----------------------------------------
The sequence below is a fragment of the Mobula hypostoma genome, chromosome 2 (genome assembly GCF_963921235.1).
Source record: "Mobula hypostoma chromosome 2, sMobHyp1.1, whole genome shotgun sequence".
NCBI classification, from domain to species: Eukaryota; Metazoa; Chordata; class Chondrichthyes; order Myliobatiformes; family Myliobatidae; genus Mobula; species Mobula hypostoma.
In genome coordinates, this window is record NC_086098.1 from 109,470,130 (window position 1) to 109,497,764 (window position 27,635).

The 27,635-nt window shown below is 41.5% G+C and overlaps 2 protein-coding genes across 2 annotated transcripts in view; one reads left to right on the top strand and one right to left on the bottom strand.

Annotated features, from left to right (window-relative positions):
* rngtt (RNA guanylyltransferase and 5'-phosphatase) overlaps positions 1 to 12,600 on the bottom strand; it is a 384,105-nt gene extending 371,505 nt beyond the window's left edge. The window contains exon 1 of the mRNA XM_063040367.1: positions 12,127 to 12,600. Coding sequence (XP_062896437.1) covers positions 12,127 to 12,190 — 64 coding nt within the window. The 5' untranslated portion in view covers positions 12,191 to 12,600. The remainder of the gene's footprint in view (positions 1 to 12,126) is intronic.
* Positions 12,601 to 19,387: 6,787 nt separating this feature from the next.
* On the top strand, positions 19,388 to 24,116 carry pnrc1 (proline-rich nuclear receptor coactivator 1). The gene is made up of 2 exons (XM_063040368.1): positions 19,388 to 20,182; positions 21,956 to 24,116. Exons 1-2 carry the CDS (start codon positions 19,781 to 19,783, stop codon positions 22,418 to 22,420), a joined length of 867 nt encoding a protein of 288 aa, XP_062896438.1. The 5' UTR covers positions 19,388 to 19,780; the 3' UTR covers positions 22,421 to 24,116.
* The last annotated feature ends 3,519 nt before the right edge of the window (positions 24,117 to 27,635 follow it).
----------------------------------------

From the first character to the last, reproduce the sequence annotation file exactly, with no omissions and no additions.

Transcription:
The sequence below is a fragment of the Mobula hypostoma genome, chromosome 2 (genome assembly GCF_963921235.1).
Source record: "Mobula hypostoma chromosome 2, sMobHyp1.1, whole genome shotgun sequence".
NCBI classification, from domain to species: Eukaryota; Metazoa; Chordata; class Chondrichthyes; order Myliobatiformes; family Myliobatidae; genus Mobula; species Mobula hypostoma.
In genome coordinates, this window is record NC_086098.1 from 109,470,130 (window position 1) to 109,497,764 (window position 27,635).

The 27,635-nt window shown below is 41.5% G+C and overlaps 2 protein-coding genes across 2 annotated transcripts in view; one reads left to right on the top strand and one right to left on the bottom strand.

Annotated features, from left to right (window-relative positions):
* rngtt (RNA guanylyltransferase and 5'-phosphatase) overlaps positions 1 to 12,600 on the bottom strand; it is a 384,105-nt gene extending 371,505 nt beyond the window's left edge. The window contains exon 1 of the mRNA XM_063040367.1: positions 12,127 to 12,600. Coding sequence (XP_062896437.1) covers positions 12,127 to 12,190 — 64 coding nt within the window. The 5' untranslated portion in view covers positions 12,191 to 12,600. The remainder of the gene's footprint in view (positions 1 to 12,126) is intronic.
* Positions 12,601 to 19,387: 6,787 nt separating this feature from the next.
* On the top strand, positions 19,388 to 24,116 carry pnrc1 (proline-rich nuclear receptor coactivator 1). The gene is made up of 2 exons (XM_063040368.1): positions 19,388 to 20,182; positions 21,956 to 24,116. Exons 1-2 carry the CDS (start codon positions 19,781 to 19,783, stop codon positions 22,418 to 22,420), a joined length of 867 nt encoding a protein of 288 aa, XP_062896438.1. The 5' UTR covers positions 19,388 to 19,780; the 3' UTR covers positions 22,421 to 24,116.
* The last annotated feature ends 3,519 nt before the right edge of the window (positions 24,117 to 27,635 follow it).